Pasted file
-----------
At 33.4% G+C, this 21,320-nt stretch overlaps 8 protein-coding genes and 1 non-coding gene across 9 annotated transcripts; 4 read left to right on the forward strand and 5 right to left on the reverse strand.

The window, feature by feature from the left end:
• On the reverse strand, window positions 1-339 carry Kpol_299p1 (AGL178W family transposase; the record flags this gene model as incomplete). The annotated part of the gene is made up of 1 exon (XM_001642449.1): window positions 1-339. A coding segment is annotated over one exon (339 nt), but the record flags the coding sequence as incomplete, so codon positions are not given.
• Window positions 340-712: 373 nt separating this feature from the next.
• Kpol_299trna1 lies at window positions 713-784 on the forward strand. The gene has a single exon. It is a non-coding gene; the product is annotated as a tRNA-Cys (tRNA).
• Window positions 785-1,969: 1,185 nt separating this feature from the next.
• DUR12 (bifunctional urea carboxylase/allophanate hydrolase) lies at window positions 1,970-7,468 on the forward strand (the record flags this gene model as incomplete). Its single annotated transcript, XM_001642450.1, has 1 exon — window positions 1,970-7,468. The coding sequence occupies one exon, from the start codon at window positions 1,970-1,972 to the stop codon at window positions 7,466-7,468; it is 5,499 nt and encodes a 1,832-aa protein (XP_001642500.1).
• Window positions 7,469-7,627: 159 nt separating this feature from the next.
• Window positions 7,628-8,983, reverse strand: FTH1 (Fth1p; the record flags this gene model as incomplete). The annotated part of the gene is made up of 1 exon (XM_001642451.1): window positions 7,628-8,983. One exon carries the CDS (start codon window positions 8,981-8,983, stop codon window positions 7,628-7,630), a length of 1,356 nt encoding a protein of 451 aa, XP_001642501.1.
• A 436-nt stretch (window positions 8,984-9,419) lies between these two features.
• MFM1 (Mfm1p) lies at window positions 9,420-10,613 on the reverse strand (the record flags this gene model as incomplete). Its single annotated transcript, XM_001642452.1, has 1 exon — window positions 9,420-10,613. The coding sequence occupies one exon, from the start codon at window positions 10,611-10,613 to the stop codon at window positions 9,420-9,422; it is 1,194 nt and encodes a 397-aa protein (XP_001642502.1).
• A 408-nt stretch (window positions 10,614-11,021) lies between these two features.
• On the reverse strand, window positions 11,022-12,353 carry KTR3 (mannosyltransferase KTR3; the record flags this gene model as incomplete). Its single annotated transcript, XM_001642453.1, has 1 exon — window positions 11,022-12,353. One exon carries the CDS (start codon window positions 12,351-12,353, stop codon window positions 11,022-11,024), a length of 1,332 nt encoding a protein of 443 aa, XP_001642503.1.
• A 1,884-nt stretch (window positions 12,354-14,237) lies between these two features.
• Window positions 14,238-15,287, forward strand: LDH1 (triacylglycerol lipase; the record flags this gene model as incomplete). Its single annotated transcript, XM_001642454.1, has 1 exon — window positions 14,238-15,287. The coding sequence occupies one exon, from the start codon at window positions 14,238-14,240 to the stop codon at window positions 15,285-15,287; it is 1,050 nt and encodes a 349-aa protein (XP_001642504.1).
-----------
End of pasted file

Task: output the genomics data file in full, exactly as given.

At 33.4% G+C, this 21,320-nt stretch overlaps 8 protein-coding genes and 1 non-coding gene across 9 annotated transcripts; 4 read left to right on the forward strand and 5 right to left on the reverse strand.

The window, feature by feature from the left end:
• On the reverse strand, window positions 1-339 carry Kpol_299p1 (AGL178W family transposase; the record flags this gene model as incomplete). The annotated part of the gene is made up of 1 exon (XM_001642449.1): window positions 1-339. A coding segment is annotated over one exon (339 nt), but the record flags the coding sequence as incomplete, so codon positions are not given.
• Window positions 340-712: 373 nt separating this feature from the next.
• Kpol_299trna1 lies at window positions 713-784 on the forward strand. The gene has a single exon. It is a non-coding gene; the product is annotated as a tRNA-Cys (tRNA).
• Window positions 785-1,969: 1,185 nt separating this feature from the next.
• DUR12 (bifunctional urea carboxylase/allophanate hydrolase) lies at window positions 1,970-7,468 on the forward strand (the record flags this gene model as incomplete). Its single annotated transcript, XM_001642450.1, has 1 exon — window positions 1,970-7,468. The coding sequence occupies one exon, from the start codon at window positions 1,970-1,972 to the stop codon at window positions 7,466-7,468; it is 5,499 nt and encodes a 1,832-aa protein (XP_001642500.1).
• Window positions 7,469-7,627: 159 nt separating this feature from the next.
• Window positions 7,628-8,983, reverse strand: FTH1 (Fth1p; the record flags this gene model as incomplete). The annotated part of the gene is made up of 1 exon (XM_001642451.1): window positions 7,628-8,983. One exon carries the CDS (start codon window positions 8,981-8,983, stop codon window positions 7,628-7,630), a length of 1,356 nt encoding a protein of 451 aa, XP_001642501.1.
• A 436-nt stretch (window positions 8,984-9,419) lies between these two features.
• MFM1 (Mfm1p) lies at window positions 9,420-10,613 on the reverse strand (the record flags this gene model as incomplete). Its single annotated transcript, XM_001642452.1, has 1 exon — window positions 9,420-10,613. The coding sequence occupies one exon, from the start codon at window positions 10,611-10,613 to the stop codon at window positions 9,420-9,422; it is 1,194 nt and encodes a 397-aa protein (XP_001642502.1).
• A 408-nt stretch (window positions 10,614-11,021) lies between these two features.
• On the reverse strand, window positions 11,022-12,353 carry KTR3 (mannosyltransferase KTR3; the record flags this gene model as incomplete). Its single annotated transcript, XM_001642453.1, has 1 exon — window positions 11,022-12,353. One exon carries the CDS (start codon window positions 12,351-12,353, stop codon window positions 11,022-11,024), a length of 1,332 nt encoding a protein of 443 aa, XP_001642503.1.
• A 1,884-nt stretch (window positions 12,354-14,237) lies between these two features.
• Window positions 14,238-15,287, forward strand: LDH1 (triacylglycerol lipase; the record flags this gene model as incomplete). Its single annotated transcript, XM_001642454.1, has 1 exon — window positions 14,238-15,287. The coding sequence occupies one exon, from the start codon at window positions 14,238-14,240 to the stop codon at window positions 15,285-15,287; it is 1,050 nt and encodes a 349-aa protein (XP_001642504.1).